Orlando Garcia, Texas Tech

Orlando Garcia had a terrific fall for Texas Tech. (TTU photo)

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Fall Report: Texas Tech

Analysis

Few college programs seem to evaluate talent quite like Texas Tech.

Texas Tech logoSure, the Red Raiders get their fair share of highly touted prep talent inside the State of Texas and other states. However, year in and out they seem to have guys who come out of nowhere and evolve into premier players.

That happened again last season. On paper, the Red Raiders looked like a club with some questions to answer on the mound. However, young arms Davis Martin and Steven Gingery alleviated all concerns as the season progressed. Martin was one of the nation’s most consistent starting pitchers and Gingery, a talented lefthander, was a successful mainstay in the weekend rotation. The talented duo made 28 starts on a team that ended the season at the College World Series.

Now, a few months removed from the programs’ second CWS trip in three seasons, the Red Raiders have Martin, Gingery and a host of others back in the mix. And surprise, surprise, they also have some young, promising arms who rose to the occasion during fall workouts.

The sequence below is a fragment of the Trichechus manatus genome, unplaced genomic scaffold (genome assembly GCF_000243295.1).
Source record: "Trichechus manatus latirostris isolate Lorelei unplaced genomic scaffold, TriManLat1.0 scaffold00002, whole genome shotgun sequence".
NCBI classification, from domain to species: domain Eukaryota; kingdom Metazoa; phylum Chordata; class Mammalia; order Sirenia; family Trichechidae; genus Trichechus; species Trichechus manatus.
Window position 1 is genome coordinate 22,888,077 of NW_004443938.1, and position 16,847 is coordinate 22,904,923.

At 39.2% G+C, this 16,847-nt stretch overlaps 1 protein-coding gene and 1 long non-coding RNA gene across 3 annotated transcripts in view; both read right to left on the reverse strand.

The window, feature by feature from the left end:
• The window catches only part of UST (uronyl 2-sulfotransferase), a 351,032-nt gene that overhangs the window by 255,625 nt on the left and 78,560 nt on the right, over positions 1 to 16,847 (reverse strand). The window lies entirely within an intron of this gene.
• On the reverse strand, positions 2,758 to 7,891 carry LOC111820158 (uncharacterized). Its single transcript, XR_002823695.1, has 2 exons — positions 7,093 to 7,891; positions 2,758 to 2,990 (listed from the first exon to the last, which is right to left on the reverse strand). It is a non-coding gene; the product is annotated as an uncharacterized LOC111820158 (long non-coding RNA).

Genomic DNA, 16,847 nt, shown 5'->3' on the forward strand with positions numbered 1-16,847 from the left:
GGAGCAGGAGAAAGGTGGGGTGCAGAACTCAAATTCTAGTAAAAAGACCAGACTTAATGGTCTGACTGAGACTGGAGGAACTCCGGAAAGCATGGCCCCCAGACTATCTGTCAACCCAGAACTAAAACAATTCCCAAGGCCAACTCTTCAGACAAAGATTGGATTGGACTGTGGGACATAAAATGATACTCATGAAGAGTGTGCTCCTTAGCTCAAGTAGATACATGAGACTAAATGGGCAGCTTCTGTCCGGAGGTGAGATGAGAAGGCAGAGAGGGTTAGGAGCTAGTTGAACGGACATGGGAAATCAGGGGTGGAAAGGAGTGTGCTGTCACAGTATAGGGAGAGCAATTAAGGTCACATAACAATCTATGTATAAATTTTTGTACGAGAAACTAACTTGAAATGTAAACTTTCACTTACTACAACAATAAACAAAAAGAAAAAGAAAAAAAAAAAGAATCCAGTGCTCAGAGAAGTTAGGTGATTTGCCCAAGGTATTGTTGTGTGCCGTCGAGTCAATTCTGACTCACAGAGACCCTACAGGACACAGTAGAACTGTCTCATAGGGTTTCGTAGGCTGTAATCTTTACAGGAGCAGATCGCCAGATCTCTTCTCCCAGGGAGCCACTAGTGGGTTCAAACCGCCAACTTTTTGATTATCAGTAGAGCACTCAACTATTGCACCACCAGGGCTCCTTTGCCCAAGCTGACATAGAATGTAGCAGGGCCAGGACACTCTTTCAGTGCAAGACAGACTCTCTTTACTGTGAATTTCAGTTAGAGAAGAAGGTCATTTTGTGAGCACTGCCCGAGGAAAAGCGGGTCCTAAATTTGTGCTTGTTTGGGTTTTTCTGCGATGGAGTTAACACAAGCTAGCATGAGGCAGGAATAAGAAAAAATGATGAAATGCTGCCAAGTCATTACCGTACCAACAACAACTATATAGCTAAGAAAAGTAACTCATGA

That development, among others, has head coach Tim Tadlock cautiously optimistic about what lies ahead.

“We feel good about where we are right now. We’re trying to plug in guys in difference places, and I know we have some guys to replace in the middle of the batting order. At the same time, I feel like we have some guys who can go in there and execute our plan well,” Tadlock said. “From a pitching standpoint, I think we have as much depth as we’ve ever had. Like last year, we have some freshmen arms who a lot of people don’t know about who had strong falls. We’ve got some good arms back, but I also feel like we have four or five younger arms who are right in line with those guys after fall workouts.”

While it would come as no surprise if the pitching staff performs at a high level in the spring, the biggest question marks are from a positional standpoint, where the Red Raiders must replace an elite collection of production and leadership with the departures of Cory Raley, Eric Gutierrez, Stephen Smith and Tyler Neslony. In addition to the leadership exhibited by that quartet, Tech also loses 39 homers and other forms of production.

“We’re going to have to do things collectively from an offensive standpoint,” he said. “We’re going to have to do a good job of separating balls and strikes, and we’re going to have to do more of what we’ve always done, which is apply pressure and attack, and then hit the ball out of the ballpark every now and then.

“There’s definitely an effect of losing the guys we lost, though,” he continued. “There was just a presence with that group. Gutierrez, there was just a passion to play every day. He just loved playing baseball and those guys were hard-nosed.”

The overall feeling with this Texas Tech team is very positive at this juncture. The Red Raiders are loaded with talented arms, and now have some power arms to mix into the starting and bullpen rotations. Meanwhile, the offense is a work in progress, but frankly, won’t need to be overly explosive in 2017.

Here’s our inside look at Texas Tech this fall with a cornucopia of scoop and notes.


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